Another Bullshit Night in Suck City Paperback
by Nick Flynn
Nick Flynn met his father when he was twenty-seven years old, working as a caseworker in a homeless shelter in Boston.
As a teenager he'd received letters from this mystery father - self-proclaimed poet (and greatest American novelist since Mark Twain), descendant of the Romanov dynasty, alcoholic, and con-man doing time for bank robbery - but there had been no contact.
Another Bullshit Night in Suck City (a phrase Flynn senior uses to describe his life on the streets) tells the story of the eerie trajectory that led Nick and his father into that homeless shelter, onto those streets, and finally to each other.
With a raw authenticity, telling honesty and a dark but necessary humour, Nick Flynn's memoir breathes new life and vigour into the form.
In passionate and playful prose Another Bullshit Night in Suck City illuminates the emotional and physical consequences of a relationship between father and son that exists, if at all, in a void.
- Format: Paperback
- Pages: 352 pages
- Publisher: Faber & Faber
- Publication Date: 17/02/2005
- Category: Autobiography: general
- ISBN: 9780571214082
- EPUB from £6.39
- Paperback from £9.49
Showing 1 - 4 of 4 reviews.
Review by Jebbie74
Unlike the other reveiwers, I did not enjoy this book as much as I thought I would. I'm not sure exactly what I expected from the enthralling reviews I had read, but I found I didn't like a lot of the people porrayed in this bio/memoir.
Review by arouse77
this is a memoir of family dysfunction, alcoholism, and pain that contains a glimpse of the inner workings of one of Boston's social outreach programs. Nick Flynn tells a meandering story about his life and relationship (or lack thereof) with his father; an inveterate drunkard, reprobate, and flim-flam man. Nick stumbles through a tumultuous childhood and adolescence and into a job working at a homeless shelter in downtown Boston. during the course of his work he discovers his father is living "outside" and encounters him in a professional capacity.even as he attempts to help his father in the way he would help any other client, he reflects on all the reasons why his father doesn't rank any higher in his estimation or regard than any other homeless alcoholic client in need of social services. meanwhile struggling with his own addictions and their reprecussions in his life.while i can understand psycho-social theories behind Flynn's distance from his father, and agree that he could really do nothng else, it doesn't make for a story with the power to engage the reader emotionally.the result feels self-indulgent, unredeeming, and without the sensitivity to evoke the sympathetic response which makes any memoir truly compelling.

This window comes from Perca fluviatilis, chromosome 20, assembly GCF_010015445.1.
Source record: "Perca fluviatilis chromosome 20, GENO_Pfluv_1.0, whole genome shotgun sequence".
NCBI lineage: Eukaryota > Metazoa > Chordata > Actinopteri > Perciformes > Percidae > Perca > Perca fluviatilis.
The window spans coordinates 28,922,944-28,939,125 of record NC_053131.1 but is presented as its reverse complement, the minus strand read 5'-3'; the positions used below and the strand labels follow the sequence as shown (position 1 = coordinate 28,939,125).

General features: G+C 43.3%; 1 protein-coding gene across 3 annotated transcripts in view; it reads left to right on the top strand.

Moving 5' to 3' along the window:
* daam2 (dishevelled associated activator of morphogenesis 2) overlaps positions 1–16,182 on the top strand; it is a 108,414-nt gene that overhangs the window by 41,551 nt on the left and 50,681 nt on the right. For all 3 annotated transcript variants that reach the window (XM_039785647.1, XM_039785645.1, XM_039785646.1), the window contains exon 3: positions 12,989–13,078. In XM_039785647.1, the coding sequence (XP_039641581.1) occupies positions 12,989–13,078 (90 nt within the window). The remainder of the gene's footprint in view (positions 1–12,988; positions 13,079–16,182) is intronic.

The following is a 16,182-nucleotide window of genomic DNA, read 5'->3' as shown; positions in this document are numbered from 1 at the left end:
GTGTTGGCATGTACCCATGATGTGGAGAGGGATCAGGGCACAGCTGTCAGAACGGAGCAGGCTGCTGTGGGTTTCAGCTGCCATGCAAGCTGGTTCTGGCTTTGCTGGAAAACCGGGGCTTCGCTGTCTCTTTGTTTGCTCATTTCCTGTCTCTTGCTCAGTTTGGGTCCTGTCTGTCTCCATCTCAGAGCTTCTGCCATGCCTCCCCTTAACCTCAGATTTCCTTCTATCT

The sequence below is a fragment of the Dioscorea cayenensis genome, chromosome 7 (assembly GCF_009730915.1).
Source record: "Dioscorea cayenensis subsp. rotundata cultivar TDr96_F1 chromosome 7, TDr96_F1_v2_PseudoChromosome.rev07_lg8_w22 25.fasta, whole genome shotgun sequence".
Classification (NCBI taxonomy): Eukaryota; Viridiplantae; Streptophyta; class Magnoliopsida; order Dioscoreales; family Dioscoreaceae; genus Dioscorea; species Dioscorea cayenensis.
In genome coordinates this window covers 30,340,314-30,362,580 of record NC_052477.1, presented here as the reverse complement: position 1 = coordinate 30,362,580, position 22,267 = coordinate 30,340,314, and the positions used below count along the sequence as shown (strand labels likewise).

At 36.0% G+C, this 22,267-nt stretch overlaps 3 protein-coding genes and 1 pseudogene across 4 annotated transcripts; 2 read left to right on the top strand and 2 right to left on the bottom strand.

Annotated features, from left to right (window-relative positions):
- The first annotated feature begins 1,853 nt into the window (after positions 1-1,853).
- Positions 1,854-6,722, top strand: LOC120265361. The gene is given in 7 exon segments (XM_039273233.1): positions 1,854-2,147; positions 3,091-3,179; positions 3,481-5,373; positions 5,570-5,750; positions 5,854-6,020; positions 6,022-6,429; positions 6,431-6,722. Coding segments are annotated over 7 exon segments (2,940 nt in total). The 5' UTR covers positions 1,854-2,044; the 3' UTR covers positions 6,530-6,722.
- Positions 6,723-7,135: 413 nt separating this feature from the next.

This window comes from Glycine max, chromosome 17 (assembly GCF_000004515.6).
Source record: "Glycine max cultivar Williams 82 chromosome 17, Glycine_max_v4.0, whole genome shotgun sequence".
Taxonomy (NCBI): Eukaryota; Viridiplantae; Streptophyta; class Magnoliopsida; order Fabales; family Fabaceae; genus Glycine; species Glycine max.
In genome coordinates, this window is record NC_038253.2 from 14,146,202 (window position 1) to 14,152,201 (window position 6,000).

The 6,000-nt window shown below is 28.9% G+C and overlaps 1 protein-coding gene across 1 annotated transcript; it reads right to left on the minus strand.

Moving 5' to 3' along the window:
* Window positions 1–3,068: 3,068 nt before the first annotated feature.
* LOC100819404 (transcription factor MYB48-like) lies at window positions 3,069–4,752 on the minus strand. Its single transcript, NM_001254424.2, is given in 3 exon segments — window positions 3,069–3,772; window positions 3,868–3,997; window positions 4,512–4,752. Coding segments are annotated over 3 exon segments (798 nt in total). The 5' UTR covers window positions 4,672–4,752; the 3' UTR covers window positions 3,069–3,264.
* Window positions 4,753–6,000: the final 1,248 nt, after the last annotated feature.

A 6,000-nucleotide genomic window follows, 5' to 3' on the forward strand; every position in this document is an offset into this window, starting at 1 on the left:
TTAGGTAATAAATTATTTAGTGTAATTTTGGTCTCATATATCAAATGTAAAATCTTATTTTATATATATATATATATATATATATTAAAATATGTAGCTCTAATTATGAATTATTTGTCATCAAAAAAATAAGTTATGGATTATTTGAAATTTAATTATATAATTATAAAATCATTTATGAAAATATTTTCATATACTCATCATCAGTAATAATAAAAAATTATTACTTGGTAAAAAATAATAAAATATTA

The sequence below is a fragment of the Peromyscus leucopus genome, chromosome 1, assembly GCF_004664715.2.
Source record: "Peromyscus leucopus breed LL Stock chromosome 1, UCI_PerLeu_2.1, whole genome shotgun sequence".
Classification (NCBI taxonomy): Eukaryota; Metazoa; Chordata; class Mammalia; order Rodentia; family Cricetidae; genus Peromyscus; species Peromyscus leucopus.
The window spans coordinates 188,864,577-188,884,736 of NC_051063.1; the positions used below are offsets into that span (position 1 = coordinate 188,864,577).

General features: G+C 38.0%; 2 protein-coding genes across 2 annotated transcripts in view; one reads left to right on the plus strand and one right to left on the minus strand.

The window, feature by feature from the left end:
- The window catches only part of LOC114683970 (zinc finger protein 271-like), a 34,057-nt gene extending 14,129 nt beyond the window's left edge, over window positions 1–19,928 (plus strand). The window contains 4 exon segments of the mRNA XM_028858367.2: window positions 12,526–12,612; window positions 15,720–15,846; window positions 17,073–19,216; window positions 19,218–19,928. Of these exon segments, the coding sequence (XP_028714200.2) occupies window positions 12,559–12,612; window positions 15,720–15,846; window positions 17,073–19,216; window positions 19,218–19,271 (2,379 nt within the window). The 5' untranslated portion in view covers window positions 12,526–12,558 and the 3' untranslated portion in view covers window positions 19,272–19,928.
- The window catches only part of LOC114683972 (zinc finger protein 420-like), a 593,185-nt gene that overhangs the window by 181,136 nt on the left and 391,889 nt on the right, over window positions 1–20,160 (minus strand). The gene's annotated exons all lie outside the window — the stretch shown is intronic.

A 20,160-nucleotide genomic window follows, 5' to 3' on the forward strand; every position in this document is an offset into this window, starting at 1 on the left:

Review by eleanor_eader
Nick Flynn grew up not knowing his father, except through a series of self-aggrandising letters, claims of artistic written genius and altruism. The lies are his father’s legacy. His mother’s is her suicide, and the father figures who have drifted in and out of their lives. Later, he ends up working at a Boston shelter, where he inevitably comes into increasing contact with his homeless father, a situation he seems to find both appalling and compelling.Set in Boston, this book is disjointed and depressing, even damaging; a perfect representation of the condition of homelessness. I didn’t enjoy it, but I’m pretty sure the reader isn’t meant to. The fact that the family gift for storytelling amounted to something is less a redemption than a curious ain’t-life-odd addendum to a round of alcoholism and drug use, the by-product of a reluctant quest to understand and describe a family history.
Review by KymmAC
Can hardly tell if it's good on its own. All the references to Scituate blew me away, right back into childhood and home. Also parts of Boston, while not direct references are part of my makeup. The Pine Street Inn and all those years of ads and donation campaigns, the era and my own awareness of homeless people. Even the specific time period was mine, even when I wasn't even there. Weird. Excellent read. Now will have to reread King Lear.